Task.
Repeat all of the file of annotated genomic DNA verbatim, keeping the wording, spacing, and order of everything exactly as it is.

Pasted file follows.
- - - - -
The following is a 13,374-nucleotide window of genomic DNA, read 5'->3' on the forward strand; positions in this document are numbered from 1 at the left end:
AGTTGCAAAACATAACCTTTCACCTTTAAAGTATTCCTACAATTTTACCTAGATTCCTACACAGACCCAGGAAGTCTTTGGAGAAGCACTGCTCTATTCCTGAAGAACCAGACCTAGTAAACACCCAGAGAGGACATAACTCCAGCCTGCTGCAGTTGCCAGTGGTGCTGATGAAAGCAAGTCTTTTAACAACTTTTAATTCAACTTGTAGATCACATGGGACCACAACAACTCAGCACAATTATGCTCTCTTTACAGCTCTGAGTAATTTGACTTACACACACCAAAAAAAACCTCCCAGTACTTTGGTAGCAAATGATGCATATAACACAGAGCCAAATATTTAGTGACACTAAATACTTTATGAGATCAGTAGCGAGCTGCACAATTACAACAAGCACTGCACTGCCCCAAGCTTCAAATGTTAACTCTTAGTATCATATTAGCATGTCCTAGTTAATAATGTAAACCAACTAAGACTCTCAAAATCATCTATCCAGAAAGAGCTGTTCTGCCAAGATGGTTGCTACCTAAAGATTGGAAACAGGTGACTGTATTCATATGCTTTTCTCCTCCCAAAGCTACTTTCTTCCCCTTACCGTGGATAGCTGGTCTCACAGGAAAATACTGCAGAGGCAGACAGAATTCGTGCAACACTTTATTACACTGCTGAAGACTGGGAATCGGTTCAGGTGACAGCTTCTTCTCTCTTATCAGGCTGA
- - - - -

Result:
The following is a 13,374-nucleotide window of genomic DNA, read 5'->3' on the forward strand; positions in this document are numbered from 1 at the left end:
AGTTGCAAAACATAACCTTTCACCTTTAAAGTATTCCTACAATTTTACCTAGATTCCTACACAGACCCAGGAAGTCTTTGGAGAAGCACTGCTCTATTCCTGAAGAACCAGACCTAGTAAACACCCAGAGAGGACATAACTCCAGCCTGCTGCAGTTGCCAGTGGTGCTGATGAAAGCAAGTCTTTTAACAACTTTTAATTCAACTTGTAGATCACATGGGACCACAACAACTCAGCACAATTATGCTCTCTTTACAGCTCTGAGTAATTTGACTTACACACACCAAAAAAAACCTCCCAGTACTTTGGTAGCAAATGATGCATATAACACAGAGCCAAATATTTAGTGACACTAAATACTTTATGAGATCAGTAGCGAGCTGCACAATTACAACAAGCACTGCACTGCCCCAAGCTTCAAATGTTAACTCTTAGTATCATATTAGCATGTCCTAGTTAATAATGTAAACCAACTAAGACTCTCAAAATCATCTATCCAGAAAGAGCTGTTCTGCCAAGATGGTTGCTACCTAAAGATTGGAAACAGGTGACTGTATTCATATGCTTTTCTCCTCCCAAAGCTACTTTCTTCCCCTTACCGTGGATAGCTGGTCTCACAGGAAAATACTGCAGAGGCAGACAGAATTCGTGCAACACTTTATTACACTGCTGAAGACTGGGAATCGGTTCAGGTGACAGCTTCTTCTCTCTTATCAGGCTGA